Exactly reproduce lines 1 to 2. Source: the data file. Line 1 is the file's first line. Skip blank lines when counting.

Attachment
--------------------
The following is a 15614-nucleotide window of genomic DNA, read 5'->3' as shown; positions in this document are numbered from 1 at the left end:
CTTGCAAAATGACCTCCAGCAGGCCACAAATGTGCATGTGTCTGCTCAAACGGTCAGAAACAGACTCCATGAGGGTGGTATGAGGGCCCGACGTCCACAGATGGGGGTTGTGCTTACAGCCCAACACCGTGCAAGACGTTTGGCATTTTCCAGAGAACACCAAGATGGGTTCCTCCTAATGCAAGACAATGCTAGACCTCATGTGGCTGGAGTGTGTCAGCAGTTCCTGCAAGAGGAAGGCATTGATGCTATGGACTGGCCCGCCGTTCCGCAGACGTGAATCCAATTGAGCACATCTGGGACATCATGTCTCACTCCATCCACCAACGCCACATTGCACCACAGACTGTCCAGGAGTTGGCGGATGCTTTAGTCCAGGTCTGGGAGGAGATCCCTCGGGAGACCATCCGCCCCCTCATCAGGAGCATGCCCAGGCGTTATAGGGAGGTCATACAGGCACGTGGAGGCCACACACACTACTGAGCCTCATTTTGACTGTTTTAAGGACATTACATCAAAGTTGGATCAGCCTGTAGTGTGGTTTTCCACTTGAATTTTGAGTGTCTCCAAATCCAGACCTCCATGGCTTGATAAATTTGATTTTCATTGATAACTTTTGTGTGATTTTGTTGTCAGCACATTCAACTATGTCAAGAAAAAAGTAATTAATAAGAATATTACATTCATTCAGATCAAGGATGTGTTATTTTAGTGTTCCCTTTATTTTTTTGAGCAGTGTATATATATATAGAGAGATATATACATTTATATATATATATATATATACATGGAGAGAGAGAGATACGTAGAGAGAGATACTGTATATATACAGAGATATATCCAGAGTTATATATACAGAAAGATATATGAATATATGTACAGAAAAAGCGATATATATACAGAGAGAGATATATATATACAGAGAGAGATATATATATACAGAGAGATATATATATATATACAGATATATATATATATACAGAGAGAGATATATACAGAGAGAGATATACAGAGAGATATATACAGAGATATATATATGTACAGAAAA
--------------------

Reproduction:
The following is a 15614-nucleotide window of genomic DNA, read 5'->3' as shown; positions in this document are numbered from 1 at the left end:
CTTGCAAAATGACCTCCAGCAGGCCACAAATGTGCATGTGTCTGCTCAAACGGTCAGAAACAGACTCCATGAGGGTGGTATGAGGGCCCGACGTCCACAGATGGGGGTTGTGCTTACAGCCCAACACCGTGCAAGACGTTTGGCATTTTCCAGAGAACACCAAGATGGGTTCCTCCTAATGCAAGACAATGCTAGACCTCATGTGGCTGGAGTGTGTCAGCAGTTCCTGCAAGAGGAAGGCATTGATGCTATGGACTGGCCCGCCGTTCCGCAGACGTGAATCCAATTGAGCACATCTGGGACATCATGTCTCACTCCATCCACCAACGCCACATTGCACCACAGACTGTCCAGGAGTTGGCGGATGCTTTAGTCCAGGTCTGGGAGGAGATCCCTCGGGAGACCATCCGCCCCCTCATCAGGAGCATGCCCAGGCGTTATAGGGAGGTCATACAGGCACGTGGAGGCCACACACACTACTGAGCCTCATTTTGACTGTTTTAAGGACATTACATCAAAGTTGGATCAGCCTGTAGTGTGGTTTTCCACTTGAATTTTGAGTGTCTCCAAATCCAGACCTCCATGGCTTGATAAATTTGATTTTCATTGATAACTTTTGTGTGATTTTGTTGTCAGCACATTCAACTATGTCAAGAAAAAAGTAATTAATAAGAATATTACATTCATTCAGATCAAGGATGTGTTATTTTAGTGTTCCCTTTATTTTTTTGAGCAGTGTATATATATATAGAGAGATATATACATTTATATATATATATATATATACATGGAGAGAGAGAGATACGTAGAGAGAGATACTGTATATATACAGAGATATATCCAGAGTTATATATACAGAAAGATATATGAATATATGTACAGAAAAAGCGATATATATACAGAGAGAGATATATATATACAGAGAGAGATATATATATACAGAGAGATATATATATATATACAGATATATATATATATACAGAGAGAGATATATACAGAGAGAGATATACAGAGAGATATATACAGAGATATATATATGTACAGAAAA